Yet, the Gurkhas find nothing unfair in the present dispensation, otherwise they would not be serving. At the same time, they would not mind a change in the status quo, but only if that would gain them additional earnings. Therein lies the paradox.
Johnny and Tommy
There has always been a section of the British military hierarchy that has wanted the Gurkha Brigade disbanded, especially during the periodic reductions in the armed strength. Every time a cut is announced, quite a few British regiments, all with their own glorious histories of centuries past, are disbanded or amalgamated. Why, it is asked, should ´native´ regiments suffer even as a ´foreign´ one is pampered.
One might also ask why do the British want to hold on to the Gurkhas now that there are no colonial outposts left to garrison? Tony Gould, a former British army officer who is writing a book on the history of the Gurkhas, says there are two reasons why the Gurkhas continue to be part of the British army: “One is, of course, the long tradition, and all that. The other, more important one, is that so long as there is even a single Gurkha soldier in the army, if a situation should arise, more Gurkhas can easily be recruited. It is always reassuring to have a ready supply of soldiers on the standby.”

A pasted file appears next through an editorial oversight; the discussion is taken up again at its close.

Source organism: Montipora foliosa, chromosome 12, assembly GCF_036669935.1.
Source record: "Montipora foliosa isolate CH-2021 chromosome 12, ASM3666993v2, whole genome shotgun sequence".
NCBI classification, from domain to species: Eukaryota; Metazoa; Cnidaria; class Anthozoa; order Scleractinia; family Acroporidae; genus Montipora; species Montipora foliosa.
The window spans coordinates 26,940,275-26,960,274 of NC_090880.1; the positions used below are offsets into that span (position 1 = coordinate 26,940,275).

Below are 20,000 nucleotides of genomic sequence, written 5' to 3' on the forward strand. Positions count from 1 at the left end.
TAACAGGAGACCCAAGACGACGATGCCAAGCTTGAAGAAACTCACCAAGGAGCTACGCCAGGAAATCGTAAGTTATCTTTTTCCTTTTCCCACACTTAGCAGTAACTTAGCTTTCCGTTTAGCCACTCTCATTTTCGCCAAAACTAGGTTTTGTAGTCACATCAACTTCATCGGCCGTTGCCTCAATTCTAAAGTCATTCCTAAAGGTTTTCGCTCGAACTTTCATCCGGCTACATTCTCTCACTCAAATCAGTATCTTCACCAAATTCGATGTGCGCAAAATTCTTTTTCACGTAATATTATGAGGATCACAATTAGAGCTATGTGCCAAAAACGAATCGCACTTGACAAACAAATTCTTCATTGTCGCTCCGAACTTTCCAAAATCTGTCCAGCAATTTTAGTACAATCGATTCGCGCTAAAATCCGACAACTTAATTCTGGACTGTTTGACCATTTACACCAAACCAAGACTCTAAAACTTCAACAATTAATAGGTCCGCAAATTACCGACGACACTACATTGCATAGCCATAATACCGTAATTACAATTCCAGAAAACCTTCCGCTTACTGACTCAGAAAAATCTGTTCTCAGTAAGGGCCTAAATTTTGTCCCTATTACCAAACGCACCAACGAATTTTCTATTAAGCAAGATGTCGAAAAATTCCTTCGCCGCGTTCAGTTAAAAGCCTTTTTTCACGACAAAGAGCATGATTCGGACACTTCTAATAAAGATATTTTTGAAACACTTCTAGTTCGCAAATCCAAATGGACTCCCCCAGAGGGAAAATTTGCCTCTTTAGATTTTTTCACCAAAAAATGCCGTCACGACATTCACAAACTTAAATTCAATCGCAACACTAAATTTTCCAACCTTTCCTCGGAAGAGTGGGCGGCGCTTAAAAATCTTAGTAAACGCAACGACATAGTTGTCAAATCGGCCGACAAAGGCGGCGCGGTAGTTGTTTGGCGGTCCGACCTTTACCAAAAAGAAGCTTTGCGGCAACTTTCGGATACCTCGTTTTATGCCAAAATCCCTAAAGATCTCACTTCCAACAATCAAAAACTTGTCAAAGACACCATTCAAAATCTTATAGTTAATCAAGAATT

According to another retired British Gurkha officer, due to changing social values in the UK, as in the rest of the West, military service is no longer considered ´honourable´. Says the officer, “Because of this, our army faces an acute shortage of manpower. There have been cases where undermanned ´white´ regiments have taken in Gurkhas, and this situation is likely to continue into the future.”
Seen in this light, and despite the agitating pensioners in Kathmandu, it seems likely that Johnny Gurkha will be marching together with Tommy Atkins for some time to come, even if not into battle any time soon. And What of the Gorkhas?